Historical Overview Section
This list stretches from the 55 BCE (Julius Casear's tentative invasion of Britain) to 500 CE (the reign of Fergus Mór, legendary king of Dál Riata ), and is split into three sections, one of each ethnic group in the list title.
The Caledonians, living along the Moray Firth, Loch Ness and Loch Lochy, were the descendants of the tribe smashed by Agricola in 83 CE at the battle of Mons Graupius. Tacitus in his Agricola, Chap. XI describes them as a red-haired and large limbed people. Their name had become a catch-all among the Romans for all the tribes of the North — the Caledonii themselves, but also neighbouring tribes, Vacomagi, Taexali and Venicones' — and although never firmly conquered by the Romans, suffered another heavy defeat at the hands of Septimus Severus in 209 CE.
The origin of the Picts is shrouded in mystery, but they emerge on the historical scene in the third century CE, perhaps absorbing the survivors among the Caledonians following their defeat in 209 CE. Pict became the Roman term to describe all the tribes living north of the Firth of Forth and means 'painted', a reference perhaps to their practice of tattooing themselves. The Picts won a celebrated victory against the Anglo-Saxon Northumbrians at the Battle of Dun Nechtain in 685 CE, slaying their king Ecgrfrith and a greater part of his army, ending Northumbrian political influence over the North and permanently establishing the independence of Pictland.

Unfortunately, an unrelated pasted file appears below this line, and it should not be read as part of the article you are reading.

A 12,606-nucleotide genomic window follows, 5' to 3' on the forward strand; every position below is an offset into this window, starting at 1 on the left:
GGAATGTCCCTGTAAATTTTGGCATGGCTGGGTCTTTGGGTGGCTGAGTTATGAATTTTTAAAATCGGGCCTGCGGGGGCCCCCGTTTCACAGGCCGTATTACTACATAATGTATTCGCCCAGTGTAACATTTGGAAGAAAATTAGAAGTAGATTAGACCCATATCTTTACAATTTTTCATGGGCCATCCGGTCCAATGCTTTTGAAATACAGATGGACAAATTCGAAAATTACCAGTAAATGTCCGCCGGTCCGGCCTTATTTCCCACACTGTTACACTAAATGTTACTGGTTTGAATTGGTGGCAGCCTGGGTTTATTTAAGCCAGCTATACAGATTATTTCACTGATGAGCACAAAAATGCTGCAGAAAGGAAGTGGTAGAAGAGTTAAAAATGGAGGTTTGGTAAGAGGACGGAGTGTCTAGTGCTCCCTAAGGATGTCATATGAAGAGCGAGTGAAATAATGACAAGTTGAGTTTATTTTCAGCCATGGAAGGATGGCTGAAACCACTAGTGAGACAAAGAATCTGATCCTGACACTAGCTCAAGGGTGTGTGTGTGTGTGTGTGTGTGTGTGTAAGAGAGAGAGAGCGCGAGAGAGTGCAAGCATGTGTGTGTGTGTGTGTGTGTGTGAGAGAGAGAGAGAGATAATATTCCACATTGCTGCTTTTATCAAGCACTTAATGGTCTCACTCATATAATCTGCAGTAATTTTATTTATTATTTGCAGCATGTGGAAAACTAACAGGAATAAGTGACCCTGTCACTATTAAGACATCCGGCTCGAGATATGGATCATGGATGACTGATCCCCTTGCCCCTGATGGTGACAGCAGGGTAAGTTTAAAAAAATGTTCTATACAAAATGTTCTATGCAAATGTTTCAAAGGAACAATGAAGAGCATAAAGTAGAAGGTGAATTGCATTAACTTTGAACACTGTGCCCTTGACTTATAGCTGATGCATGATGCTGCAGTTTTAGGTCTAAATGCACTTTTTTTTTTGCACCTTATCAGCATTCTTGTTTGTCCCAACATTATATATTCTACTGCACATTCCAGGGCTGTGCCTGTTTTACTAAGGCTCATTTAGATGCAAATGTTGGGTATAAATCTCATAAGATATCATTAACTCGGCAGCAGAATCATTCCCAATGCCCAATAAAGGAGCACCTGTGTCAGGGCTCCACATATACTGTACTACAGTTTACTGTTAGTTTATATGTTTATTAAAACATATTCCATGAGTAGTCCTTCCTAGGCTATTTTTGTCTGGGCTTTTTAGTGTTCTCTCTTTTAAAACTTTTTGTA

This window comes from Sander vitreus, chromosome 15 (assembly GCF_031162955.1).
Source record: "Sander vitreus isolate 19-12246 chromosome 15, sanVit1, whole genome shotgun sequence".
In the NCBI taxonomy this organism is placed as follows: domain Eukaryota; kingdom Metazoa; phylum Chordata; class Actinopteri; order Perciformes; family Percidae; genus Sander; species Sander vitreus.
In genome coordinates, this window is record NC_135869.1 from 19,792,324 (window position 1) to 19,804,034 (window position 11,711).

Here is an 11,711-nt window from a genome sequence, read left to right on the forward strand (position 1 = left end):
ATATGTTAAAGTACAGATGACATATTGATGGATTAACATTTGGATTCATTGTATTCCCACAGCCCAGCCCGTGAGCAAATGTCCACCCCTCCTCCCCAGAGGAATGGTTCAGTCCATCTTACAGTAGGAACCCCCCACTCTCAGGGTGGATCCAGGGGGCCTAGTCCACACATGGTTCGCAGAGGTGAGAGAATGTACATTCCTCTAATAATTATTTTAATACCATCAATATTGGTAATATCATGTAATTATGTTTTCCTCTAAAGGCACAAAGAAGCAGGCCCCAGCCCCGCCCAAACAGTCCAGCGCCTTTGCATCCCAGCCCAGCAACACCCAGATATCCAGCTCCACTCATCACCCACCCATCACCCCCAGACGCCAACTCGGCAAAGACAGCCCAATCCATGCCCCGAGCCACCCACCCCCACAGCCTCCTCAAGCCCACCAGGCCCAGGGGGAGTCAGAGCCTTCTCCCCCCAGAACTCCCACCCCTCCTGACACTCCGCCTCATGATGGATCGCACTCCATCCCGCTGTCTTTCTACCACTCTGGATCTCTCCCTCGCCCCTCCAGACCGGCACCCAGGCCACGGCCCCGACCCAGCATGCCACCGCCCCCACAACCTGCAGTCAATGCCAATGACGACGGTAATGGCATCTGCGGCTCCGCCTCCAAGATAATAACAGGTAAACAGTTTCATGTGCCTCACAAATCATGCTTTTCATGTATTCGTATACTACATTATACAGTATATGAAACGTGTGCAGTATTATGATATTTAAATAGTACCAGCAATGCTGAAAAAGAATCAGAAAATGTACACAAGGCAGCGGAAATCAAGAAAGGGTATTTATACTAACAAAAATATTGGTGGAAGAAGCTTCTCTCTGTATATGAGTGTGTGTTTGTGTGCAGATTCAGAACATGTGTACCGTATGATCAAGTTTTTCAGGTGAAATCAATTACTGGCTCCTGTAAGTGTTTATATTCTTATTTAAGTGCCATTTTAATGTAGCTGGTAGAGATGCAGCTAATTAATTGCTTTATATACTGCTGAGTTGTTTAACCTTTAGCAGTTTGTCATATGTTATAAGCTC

The Scots-Irish are the Scotti or Gaels , originally from Ireland but who crossed the Irish Sea and settled in Wales, on the isle of Man and in Scotland, where they formed the Kingdom of Dál Riata. During the reign of the Gaelic King Kenneth MacAlpin, Dál Riata subsumed the neighbouring Pictish Kingdom and formed the Kingdom of Alba, the political nucleus of what would later become the Kingdom of Scotland, and getting his own ADLG list, the Scots.
The Attacotti , a particularly ferocious tribe of warriors available to each of the sub-lists here as medium swordsmen impetus elite, feature prominently in Roman accounts of the Great Conspiracy of 367 CE, in which a seemingly coordinated attack by Picts, Attacotti, Scots-Irish and Saxon invaders simultaneously attacked Roman Britainia on its north, west and south-eastern borders, overwhelming local defenders with ease and enjoying a period of anarchic control of Roman Britain, before being defeated by Count Theodosius , a Roman general serving under Emperor Valentinian I and the father of the future emperor Theodosius the Great . The Attacotti must have impressed the Romans in particular, as soon after this upheaval, four units bearing their name appear in the lists of the Notitia Dignitatum , enrolled to serve in the Roman army on the continent.
Using the army in ADLG
- Although the list is divided into three sections, they are all essentially javelin-armed Light Chariot and medium swordsmen impetus (elite) lists. The Picts field light cavalry in place of most of the chariots found in earlier lists.
User-contributed links about this army.
- A useful article about the Pictish style of warfare.
- The legendary figure of CuCuhulain , a demi-god who features as a possible sub-general in the Scots-Irish list.
- The episode of the rightly-famous History of Rome podcast dealing with Great Conspiracy of 367 CE.
15mm Pictish miniature lines:
- Essex carries a line of Caledonian and Pictish minis.
- Forged in Battle
- Old Glory
- Splintered Light Miniatures .
15mm Scots-Irish miniature lines:
Sample army lists for this army
- 3 of these
- 4 of these